The secret of making it right the first time is proactive behavior. Even though the concept is both straightforward and appealing, it is probably one of the hardest management concepts to sell and implement. And this is why:
The proactive person will always suffer criticism at the outset for having detailed and slow work methods. While it will be impossible to prove afterwards that it was the critical recipe for success.
When push comes to shove, proactivity is lost. You have no proof that the extra effort upstream in the fuzzy front end will pay off. Front-loading the project, or any other activity for that matter, will not happen when the time-schedule is squeezed to a minimum.
Once I visited a manager who had a brass sign on his desk with the following wording – In god we trust, everybody else brings data. And the proactive person will always suffer from a lack of data. Proactivity must, therefore, be built on trust.
Thus, being proactive today is mostly about strength and self-confidence. It is about daring to rely on your own ability, having the strength to swim against the tide, being strong enough to manage all the criticism. And very few are willing to do that.
A cultural change is what is needed if proactive behavior is to be implemented. And this cultural change must happen at three different levels if proactive work methods are to be realized and not just remain a cliché:
Proactivity at the Personal level
People are focused on solving urgent matters which is wrong, they should focus on solving important matters.
Stephen R. Covey’s book, The Seven Habits of Highly Effective People, has sold more than 15 million copies. He has arrived at the seven habits by studying over one hundred years of management literature. From all these books, he has extracted a form of the lowest common denominator of highly effective people. And what do you think the first habit is?
Habit 1: Be Proactive “Being proactive means that we, as human beings are responsible for our lives. Our behavior is a function of our decisions, not our conditions.”
On a personal level, we needed to focus on how we utilize our most valuable resource – time. The general idea of time management is that we as individuals, should complete more in a shorter period of time. However, Covey has another approach to time management. He says: “The best thinking in the area of time management can be captured in a single phrase: Organize and execute around priorities.”
A four-quadrant model called the “Time Management Matrix” can explain his theory. Each quadrant represents different types of activities in the following manner:
Quadrant 1 Urgent and Important
In quadrant 1 you will find all the activities that are both “important and urgent”. Things that need your immediate attention and, if not acted upon, will have a serious impact on your life. For example, important deadlines at work or family matters that require your instant attention. Activities of this type will take up the time needed. It is nothing you can neither skip or down prioritize.
Quadrant 2 Non-Urgent and Important
In quadrant 2 you will find all the activities that are “non-urgent and important”. Things that have a significant impact on your lifelong term but don’t demand your immediate attention. For example, planning, recreation, training or relationship building. Both writing and hopefully also reading this post are examples of quadrant 2 activities.
Quadrant 3 Urgent and Non-Important
In quadrant 3 you will find all the activities that are “urgent and non-important”. Things that are acting upon you but don't necessarily have any significant impact on your life. For example, unnecessary meetings or interruptions from other people.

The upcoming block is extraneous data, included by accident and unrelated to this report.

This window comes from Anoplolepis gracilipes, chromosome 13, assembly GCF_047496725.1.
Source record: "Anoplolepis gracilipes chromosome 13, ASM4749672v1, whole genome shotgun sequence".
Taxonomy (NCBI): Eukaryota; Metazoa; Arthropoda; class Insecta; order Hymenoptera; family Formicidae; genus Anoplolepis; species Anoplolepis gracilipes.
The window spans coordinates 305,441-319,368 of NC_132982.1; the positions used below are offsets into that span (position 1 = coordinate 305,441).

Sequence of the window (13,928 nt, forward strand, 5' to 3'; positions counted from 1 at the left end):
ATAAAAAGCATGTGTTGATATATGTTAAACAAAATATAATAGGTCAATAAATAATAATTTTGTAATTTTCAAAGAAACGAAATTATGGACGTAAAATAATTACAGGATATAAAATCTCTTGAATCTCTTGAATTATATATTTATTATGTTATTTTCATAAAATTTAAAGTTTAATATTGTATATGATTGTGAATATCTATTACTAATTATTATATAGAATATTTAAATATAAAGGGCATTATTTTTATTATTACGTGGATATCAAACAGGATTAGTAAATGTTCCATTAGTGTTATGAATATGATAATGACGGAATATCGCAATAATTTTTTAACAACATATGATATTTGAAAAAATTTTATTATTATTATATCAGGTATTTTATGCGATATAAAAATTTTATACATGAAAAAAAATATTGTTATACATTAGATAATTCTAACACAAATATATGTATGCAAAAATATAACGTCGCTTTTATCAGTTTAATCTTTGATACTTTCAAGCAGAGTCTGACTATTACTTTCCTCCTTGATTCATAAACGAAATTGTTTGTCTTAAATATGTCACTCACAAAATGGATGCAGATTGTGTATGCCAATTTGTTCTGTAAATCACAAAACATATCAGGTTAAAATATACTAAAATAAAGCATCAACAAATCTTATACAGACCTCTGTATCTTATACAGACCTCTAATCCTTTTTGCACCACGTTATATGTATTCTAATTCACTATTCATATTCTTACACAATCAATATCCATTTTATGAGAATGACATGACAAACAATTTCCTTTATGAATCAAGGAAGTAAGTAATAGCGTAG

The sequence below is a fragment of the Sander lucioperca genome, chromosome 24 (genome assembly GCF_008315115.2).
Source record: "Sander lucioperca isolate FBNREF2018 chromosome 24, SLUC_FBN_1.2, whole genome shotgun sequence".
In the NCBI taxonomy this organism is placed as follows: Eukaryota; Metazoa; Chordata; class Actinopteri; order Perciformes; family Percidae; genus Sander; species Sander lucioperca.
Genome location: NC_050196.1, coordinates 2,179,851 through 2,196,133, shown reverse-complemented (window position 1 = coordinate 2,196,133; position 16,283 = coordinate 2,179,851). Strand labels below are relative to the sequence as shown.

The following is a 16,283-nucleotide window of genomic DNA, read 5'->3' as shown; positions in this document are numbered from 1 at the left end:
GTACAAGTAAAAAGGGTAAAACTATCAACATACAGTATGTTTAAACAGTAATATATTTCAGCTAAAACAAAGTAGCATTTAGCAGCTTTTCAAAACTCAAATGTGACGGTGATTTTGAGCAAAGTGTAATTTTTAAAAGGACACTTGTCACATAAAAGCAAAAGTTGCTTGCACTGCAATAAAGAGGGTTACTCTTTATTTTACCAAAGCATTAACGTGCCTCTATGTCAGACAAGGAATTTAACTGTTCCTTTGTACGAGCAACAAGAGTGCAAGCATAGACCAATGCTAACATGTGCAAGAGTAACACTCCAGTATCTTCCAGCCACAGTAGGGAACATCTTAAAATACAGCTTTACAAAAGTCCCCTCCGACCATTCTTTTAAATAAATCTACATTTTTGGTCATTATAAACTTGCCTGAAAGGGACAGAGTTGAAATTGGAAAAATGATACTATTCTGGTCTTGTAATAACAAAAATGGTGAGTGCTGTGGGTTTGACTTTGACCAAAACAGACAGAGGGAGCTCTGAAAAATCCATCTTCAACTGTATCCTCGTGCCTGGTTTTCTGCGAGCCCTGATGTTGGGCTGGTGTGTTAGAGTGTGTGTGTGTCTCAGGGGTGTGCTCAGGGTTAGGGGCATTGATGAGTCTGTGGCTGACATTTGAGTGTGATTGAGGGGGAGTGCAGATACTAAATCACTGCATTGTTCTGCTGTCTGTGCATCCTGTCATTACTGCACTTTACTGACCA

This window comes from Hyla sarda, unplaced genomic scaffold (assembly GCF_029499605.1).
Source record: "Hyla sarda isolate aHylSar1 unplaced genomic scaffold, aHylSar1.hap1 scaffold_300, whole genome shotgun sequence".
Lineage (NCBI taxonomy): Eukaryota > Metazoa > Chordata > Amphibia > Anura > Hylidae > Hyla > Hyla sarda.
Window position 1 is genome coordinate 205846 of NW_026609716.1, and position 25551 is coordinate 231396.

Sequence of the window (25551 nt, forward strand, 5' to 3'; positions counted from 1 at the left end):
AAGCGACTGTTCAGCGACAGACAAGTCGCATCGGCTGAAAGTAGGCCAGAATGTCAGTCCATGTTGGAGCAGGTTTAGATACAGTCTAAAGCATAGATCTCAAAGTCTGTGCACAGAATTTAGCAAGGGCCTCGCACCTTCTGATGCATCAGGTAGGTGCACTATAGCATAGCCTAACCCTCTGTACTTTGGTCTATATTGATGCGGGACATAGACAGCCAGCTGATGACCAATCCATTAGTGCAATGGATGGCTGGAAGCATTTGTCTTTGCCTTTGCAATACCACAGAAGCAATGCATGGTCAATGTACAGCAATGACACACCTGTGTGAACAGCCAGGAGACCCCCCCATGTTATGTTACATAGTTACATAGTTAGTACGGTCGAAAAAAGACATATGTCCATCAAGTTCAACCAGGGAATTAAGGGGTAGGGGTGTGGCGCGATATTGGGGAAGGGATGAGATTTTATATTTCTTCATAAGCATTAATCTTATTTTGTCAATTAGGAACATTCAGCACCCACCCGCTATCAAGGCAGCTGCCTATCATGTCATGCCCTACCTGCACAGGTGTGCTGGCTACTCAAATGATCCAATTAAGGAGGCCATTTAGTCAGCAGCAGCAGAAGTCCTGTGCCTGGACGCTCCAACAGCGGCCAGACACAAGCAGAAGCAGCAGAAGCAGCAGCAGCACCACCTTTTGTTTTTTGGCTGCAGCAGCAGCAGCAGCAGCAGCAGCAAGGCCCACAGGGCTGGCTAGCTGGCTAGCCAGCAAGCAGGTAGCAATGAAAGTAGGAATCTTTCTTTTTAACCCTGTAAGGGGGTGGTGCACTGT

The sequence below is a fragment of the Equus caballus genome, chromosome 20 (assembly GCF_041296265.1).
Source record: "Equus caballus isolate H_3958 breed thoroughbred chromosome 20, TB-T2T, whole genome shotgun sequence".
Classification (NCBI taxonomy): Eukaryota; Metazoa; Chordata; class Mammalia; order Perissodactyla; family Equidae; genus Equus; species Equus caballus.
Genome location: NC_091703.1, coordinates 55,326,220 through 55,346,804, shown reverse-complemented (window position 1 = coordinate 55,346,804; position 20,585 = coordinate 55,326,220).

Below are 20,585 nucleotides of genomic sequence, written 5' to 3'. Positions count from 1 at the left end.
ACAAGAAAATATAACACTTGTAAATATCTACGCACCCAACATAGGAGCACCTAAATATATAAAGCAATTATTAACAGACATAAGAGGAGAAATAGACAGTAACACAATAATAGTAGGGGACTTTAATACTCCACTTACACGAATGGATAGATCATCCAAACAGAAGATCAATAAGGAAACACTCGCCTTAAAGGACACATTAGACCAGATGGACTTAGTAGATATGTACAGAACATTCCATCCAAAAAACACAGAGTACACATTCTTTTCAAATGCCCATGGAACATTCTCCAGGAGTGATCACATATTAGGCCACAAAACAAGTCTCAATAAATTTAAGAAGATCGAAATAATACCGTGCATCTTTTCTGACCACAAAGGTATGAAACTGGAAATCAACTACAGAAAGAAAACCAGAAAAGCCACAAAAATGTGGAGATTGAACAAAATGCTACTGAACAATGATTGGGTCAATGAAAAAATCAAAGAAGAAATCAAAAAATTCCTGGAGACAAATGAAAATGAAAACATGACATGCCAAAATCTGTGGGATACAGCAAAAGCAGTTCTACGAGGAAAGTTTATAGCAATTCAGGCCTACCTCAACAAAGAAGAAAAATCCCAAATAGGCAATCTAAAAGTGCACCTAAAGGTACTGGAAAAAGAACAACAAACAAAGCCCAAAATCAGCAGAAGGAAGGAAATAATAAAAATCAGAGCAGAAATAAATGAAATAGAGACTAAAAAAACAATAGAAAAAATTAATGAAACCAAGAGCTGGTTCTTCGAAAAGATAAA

Quadrant 4 Non-Urgent and Non-Important
In quadrant 4 you will find all the activities that are “non-urgent and non-important”. All the time-wasters in your life. For example, getting stuck in traffic or excessive use of social media which can be a huge black hole for time.
Covey’s thesis is that it is easy to become completely swallowed up by quadrant 1 “Urgent and important”, a type of management by crisis behavior. And there are many emotional rewards for that. You feel important, wanted and will have a sense of purpose and meaning with your work and life.
Quadrant 2, “Non-urgent and Important”, in which all proactive activities can be found, is easy to neglect, which means that quadrant 1 slowly but surely grows and occupies more of your time, attention and efforts.
Success lies in controlling and moving time spent on quadrant 3 and 4 into quadrant 2. To succeed here, you must work actively with Habit 1, Be Proactive. Give quadrant 2 enough time and energy and the activities in quadrant 1 will be successively be reduced to a minimum. There is a lot of wisdom in Covey’s Seven Habits. They carry a lot of weight regarding methods to transform our behaviors from being reactive to become more proactive.
Proactivity at the Project level
Traditional project management methods focus on managing activities which is wrong, they should focus on managing deliverables.
The purpose of all projects is to produce deliverables, not to carry out activities. The planning work must, therefore, begin by establishing the result to be achieved by the project, in the form of deliverables. Rather than starting by figuring out what activities need to be carried out. Activities are how’s that describe the internal process. Deliverables are what’s that describe the benefits to the customers.
Compare the project with a factory. Modern production philosophy is based on creating a pull in the factory using systems like Kanban. In the same way, we want to create a pull in the projects. A project is not to produce a whole range of deliverables that someone, someday, might be interested in. It is only to produce those deliverables requested and pulled by the customers. The result of the project planning and customer dialogue must, therefore, be a list of deliverables to be produced by the project and the price the customers are willing to pay for them.
Activities draw costs, but deliverables generate revenues. If you focus on activities, you risk being trapped in the classic triangle of constraints:
How to optimize between time, cost and scope?
By focusing on deliverables, you open the diamond of opportunities instead:
How to optimize revenues, customer value and stepping stone against time, cost and scope.
You may think this is just theoretical so I will share real case story with you.
Many years ago, I had a project management training, and as part of the follow-up, I visited all participants for one day three months after the training. One morning I walked into this guy’s office, and this is what happened.